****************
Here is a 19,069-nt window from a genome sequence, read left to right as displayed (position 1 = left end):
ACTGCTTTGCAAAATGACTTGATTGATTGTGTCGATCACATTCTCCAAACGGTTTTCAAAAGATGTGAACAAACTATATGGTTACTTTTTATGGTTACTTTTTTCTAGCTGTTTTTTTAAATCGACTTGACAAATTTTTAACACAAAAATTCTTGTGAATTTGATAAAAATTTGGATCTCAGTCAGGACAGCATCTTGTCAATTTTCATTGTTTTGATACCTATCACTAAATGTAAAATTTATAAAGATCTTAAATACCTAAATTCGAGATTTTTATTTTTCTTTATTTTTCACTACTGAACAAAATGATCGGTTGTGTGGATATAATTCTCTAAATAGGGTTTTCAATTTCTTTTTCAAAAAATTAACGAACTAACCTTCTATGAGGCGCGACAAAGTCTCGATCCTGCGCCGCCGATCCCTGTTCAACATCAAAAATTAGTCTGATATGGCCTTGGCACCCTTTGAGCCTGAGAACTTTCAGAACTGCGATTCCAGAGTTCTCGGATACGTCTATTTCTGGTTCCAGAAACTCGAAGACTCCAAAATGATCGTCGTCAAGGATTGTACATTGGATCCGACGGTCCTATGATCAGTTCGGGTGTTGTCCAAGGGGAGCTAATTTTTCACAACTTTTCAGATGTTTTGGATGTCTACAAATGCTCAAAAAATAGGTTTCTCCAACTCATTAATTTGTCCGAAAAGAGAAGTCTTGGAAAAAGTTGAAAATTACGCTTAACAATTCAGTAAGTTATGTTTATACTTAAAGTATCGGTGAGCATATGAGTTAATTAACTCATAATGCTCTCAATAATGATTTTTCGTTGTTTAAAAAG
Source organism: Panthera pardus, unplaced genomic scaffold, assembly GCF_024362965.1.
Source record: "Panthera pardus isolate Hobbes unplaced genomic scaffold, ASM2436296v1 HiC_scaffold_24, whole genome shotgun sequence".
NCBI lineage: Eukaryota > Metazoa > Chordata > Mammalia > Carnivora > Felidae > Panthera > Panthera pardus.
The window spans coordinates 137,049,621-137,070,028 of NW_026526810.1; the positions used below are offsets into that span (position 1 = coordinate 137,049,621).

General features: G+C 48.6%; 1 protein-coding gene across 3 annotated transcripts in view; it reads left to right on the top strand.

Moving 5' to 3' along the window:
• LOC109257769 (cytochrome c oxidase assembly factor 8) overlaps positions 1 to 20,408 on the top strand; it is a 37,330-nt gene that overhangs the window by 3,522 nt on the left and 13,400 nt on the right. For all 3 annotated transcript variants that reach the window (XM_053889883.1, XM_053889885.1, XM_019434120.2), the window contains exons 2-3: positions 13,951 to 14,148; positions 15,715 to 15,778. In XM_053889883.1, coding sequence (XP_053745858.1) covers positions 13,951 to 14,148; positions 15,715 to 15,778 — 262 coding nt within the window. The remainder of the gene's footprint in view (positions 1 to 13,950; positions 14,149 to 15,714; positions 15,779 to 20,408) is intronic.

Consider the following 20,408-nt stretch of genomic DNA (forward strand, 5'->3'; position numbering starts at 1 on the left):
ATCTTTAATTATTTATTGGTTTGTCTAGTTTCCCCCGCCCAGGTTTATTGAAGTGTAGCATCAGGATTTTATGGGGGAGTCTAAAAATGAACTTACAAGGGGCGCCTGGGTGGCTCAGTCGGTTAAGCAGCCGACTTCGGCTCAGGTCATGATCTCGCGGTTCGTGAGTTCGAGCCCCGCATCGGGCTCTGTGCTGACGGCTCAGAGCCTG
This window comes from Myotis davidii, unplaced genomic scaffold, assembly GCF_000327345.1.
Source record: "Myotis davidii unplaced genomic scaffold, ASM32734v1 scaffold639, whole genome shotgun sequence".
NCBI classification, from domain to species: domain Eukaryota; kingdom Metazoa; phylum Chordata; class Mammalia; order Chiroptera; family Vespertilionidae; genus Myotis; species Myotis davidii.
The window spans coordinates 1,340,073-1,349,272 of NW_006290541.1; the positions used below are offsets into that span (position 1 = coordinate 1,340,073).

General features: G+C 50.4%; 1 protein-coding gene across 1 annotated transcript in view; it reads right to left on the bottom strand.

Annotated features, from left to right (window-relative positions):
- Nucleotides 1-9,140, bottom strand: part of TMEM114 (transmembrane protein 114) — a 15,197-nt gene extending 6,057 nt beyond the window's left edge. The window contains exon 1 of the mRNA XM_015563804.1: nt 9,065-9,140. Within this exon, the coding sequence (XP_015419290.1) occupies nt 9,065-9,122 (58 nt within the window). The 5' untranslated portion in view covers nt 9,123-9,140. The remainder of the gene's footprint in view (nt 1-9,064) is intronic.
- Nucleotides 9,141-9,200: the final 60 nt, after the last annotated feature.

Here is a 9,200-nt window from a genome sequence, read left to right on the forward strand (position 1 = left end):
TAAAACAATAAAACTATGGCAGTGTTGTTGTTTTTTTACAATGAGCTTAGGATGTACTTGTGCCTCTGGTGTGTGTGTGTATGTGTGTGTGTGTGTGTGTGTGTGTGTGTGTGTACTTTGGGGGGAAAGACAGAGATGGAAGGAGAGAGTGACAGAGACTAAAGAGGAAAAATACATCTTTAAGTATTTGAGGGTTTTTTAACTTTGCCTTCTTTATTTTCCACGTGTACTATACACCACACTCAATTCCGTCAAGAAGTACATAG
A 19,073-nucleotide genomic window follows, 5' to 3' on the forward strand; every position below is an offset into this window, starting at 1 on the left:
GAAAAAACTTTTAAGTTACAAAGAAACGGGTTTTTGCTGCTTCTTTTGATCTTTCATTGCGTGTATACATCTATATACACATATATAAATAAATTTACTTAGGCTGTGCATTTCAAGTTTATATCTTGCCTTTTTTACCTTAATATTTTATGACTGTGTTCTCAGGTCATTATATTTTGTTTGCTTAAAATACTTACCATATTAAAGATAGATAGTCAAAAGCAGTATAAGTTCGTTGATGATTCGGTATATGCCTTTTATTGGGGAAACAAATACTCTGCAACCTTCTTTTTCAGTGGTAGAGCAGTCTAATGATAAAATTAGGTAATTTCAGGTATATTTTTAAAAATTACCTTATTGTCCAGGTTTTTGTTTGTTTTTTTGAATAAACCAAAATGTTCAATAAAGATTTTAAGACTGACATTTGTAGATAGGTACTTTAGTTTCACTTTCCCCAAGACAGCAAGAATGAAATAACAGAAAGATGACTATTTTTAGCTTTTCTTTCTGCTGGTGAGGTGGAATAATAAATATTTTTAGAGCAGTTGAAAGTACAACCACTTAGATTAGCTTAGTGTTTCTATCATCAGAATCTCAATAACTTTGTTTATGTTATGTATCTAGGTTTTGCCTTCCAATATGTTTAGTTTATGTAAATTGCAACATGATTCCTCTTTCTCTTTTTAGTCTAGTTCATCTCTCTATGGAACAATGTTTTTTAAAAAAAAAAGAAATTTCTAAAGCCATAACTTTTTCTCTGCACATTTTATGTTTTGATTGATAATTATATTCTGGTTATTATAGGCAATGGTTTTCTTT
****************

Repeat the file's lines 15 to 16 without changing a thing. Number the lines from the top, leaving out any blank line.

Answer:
The window spans coordinates 1,340,073-1,349,272 of NW_006290541.1; the positions used below are offsets into that span (position 1 = coordinate 1,340,073).

General features: G+C 50.4%; 1 protein-coding gene across 1 annotated transcript in view; it reads right to left on the bottom strand.